GSK, in the United States, made a commitment to be better aligned to their customers by removing compensation based on sales goals. A bold new step in a totally new direction. Although philosophically GSK is where it needs to be, I have several questions about its implementation. Originally touted as the brain child of Deirdre Connelly - President of GSK North America Pharmaceuticals, now we find that according to the CIA, it is an important and mandatory term, and condition, of the settlement. What an interesting twist on something that GSK would have been mandated to do from the onset. Having said this, I believe that once GSK finds the implementation groove to be totally aligned to its customer and properly reward its sales representatives to be in alignment with their goals, that GSK will enjoy the first move (speaking in chess and marketing terms) advantage as a pharma company that has transitioned to this paradigm.
Why it Made Sense to Settle:
The facts are that with this one galactic settlement, GSK effectively was able to conglomerate an immense variety of separate issues that would, individually, keep a steady stream of negative publicity of GSK in the minds of the media hungry public for decades to come. It would also have an unknown cost burden on the company for the same period of time. The brilliance of Andrew Witty is that all these alleged acts, that are part of the settlement, were actions that were literally Sins of the Father. From a timeline perspective they all occurred before the assumption of the corporate ship by Andrew Witty. In fact, the great bulk of the alleged infractions came to GSK as a result of the leadership of his predecessor, Jean-Pierre Garnier, who was CEO of GSK from 2000 - 2008. The investigations by the DOJ were from 1997 to 2004. And with Advair it was extended out to 2010.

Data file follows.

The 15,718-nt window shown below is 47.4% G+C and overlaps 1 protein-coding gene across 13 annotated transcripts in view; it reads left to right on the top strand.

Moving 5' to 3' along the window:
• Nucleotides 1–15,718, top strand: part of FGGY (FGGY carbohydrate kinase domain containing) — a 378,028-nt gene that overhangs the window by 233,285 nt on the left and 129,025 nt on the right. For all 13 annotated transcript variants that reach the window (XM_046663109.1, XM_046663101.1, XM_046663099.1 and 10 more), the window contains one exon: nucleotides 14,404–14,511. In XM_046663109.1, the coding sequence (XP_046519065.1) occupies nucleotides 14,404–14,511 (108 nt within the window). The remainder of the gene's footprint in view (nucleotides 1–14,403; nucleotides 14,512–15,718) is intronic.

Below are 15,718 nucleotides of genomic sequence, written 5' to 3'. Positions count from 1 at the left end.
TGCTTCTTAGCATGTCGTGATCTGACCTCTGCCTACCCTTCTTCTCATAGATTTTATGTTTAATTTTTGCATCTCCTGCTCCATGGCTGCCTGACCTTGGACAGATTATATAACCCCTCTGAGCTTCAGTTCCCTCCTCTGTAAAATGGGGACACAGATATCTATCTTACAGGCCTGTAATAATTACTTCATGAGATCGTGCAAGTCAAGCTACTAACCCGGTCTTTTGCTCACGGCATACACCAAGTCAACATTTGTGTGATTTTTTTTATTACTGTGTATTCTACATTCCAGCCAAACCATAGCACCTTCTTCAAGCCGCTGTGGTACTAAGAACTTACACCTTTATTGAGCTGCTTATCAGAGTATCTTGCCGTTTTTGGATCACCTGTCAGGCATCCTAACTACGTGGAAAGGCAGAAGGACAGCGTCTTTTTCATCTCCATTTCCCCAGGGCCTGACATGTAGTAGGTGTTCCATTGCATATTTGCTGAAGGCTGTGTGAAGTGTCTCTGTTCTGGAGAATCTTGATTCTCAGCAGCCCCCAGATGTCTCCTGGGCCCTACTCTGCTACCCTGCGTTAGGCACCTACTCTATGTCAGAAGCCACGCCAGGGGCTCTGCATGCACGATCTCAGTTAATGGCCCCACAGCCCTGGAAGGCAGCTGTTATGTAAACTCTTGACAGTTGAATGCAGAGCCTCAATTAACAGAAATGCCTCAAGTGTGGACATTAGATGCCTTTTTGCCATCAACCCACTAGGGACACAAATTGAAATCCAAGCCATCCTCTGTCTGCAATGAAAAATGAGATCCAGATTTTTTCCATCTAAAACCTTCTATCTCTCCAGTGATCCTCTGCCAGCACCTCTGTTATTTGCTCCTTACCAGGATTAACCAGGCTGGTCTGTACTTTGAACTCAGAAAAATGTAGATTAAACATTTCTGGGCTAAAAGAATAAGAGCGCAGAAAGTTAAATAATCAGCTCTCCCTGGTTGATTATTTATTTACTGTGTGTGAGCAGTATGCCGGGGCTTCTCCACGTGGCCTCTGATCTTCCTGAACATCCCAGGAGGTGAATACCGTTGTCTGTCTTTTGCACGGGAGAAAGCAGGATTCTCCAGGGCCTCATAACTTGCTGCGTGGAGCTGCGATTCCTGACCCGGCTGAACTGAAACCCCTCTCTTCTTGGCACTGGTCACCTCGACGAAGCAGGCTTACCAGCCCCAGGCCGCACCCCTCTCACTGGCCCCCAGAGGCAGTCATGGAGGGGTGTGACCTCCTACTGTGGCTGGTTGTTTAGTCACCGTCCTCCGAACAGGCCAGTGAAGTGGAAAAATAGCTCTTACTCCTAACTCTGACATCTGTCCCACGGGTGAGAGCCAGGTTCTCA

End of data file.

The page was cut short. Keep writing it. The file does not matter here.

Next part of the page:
The Financial Impact:
With respect to the accounting of the settlement and the effect it will have on total earnings Andrew Witty goes on to say:
The net effect of these movements on total earnings is expected to be neutral.